Evolutionary Perspectives on Male Homosexuality: A Literature Review

Yasmina Mashmoushi, Mitan Mzouri

Abstract


This review provides a comprehensive coverage of the leading evolutionary hypotheses to date on male homosexuality (namely the sexual antagonism model, the tipping-point model, and the kin selection hypothesis). It does so by first (1), surveying prominent findings on the nature and biological causes of male homosexuality; second (2), discussing the effects of male homosexuality on individual fitness; and third (3), outlining the contending evolutionary theories on male homosexuality and critically evaluating each against current pertinent empirical evidence. This review reveals that male homosexuality is a complex, multifaceted phenomenon influenced by an interplay of genomic and environmental factors that may have had unique evolutionary trajectories. Thus, there is likely more than one evolutionary mechanism at play responsible for the maintenance of gay alleles in the human population. Current research largely supports the notion that gay alleles bestow fitness benefits on heterosexual carriers. The tipping-point model and sexual antagonism model, but not the kin selection hypothesis, are in line with current empirical evidence. Future research into the genomic underpinnings of sexual orientation in homosexual males and its genetic equivalents in heterosexual males and females may allow for further evaluation of these hypotheses.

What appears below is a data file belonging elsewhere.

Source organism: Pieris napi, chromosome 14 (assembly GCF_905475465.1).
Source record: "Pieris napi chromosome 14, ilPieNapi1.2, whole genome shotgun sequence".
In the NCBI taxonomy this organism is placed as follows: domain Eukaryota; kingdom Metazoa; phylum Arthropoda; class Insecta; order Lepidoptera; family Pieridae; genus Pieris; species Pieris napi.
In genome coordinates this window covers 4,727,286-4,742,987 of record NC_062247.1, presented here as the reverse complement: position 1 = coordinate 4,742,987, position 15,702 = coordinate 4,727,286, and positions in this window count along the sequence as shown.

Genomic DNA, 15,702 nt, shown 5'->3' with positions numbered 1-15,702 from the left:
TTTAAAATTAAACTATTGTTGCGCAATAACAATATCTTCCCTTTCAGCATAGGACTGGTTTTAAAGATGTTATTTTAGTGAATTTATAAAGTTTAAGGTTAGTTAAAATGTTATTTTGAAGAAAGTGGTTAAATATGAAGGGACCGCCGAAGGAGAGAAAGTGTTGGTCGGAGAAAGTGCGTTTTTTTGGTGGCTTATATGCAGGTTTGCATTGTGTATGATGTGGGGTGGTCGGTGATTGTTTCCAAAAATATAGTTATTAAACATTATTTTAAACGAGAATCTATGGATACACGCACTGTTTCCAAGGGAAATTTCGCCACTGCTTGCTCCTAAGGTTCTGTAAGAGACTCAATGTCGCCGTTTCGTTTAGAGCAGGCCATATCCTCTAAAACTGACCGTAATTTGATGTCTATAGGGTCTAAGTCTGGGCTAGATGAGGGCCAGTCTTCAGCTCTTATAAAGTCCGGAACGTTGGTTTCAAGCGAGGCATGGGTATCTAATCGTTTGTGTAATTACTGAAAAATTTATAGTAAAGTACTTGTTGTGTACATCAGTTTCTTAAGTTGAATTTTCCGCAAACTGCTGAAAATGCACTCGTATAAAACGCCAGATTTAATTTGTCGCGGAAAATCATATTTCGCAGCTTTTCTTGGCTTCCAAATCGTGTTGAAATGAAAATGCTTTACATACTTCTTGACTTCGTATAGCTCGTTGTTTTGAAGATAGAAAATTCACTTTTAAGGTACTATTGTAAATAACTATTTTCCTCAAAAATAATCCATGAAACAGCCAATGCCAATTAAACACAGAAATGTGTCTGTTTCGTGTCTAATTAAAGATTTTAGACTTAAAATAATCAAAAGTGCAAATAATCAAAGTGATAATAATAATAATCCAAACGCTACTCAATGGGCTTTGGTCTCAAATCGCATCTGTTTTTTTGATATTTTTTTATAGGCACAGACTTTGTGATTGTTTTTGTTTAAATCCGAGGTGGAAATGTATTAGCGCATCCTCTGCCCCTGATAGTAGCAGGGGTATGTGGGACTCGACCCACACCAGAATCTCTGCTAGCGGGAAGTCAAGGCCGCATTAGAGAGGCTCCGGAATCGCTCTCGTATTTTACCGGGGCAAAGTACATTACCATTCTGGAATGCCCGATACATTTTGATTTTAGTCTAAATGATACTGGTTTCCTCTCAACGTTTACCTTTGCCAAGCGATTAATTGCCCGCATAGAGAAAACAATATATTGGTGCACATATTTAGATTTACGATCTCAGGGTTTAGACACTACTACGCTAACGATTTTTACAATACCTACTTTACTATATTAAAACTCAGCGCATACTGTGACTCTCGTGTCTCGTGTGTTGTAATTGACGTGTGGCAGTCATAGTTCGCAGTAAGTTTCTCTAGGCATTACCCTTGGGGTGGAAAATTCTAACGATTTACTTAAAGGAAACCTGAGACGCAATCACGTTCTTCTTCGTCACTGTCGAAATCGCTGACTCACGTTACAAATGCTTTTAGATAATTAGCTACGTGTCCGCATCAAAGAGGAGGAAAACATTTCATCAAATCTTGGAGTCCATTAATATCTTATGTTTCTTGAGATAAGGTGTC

Keywords: human evolution, evolutionary psychology, mating preferences, sexual orientation, homosexuality


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DOI: http://dx.doi.org/10.5203/pmuser.201841619

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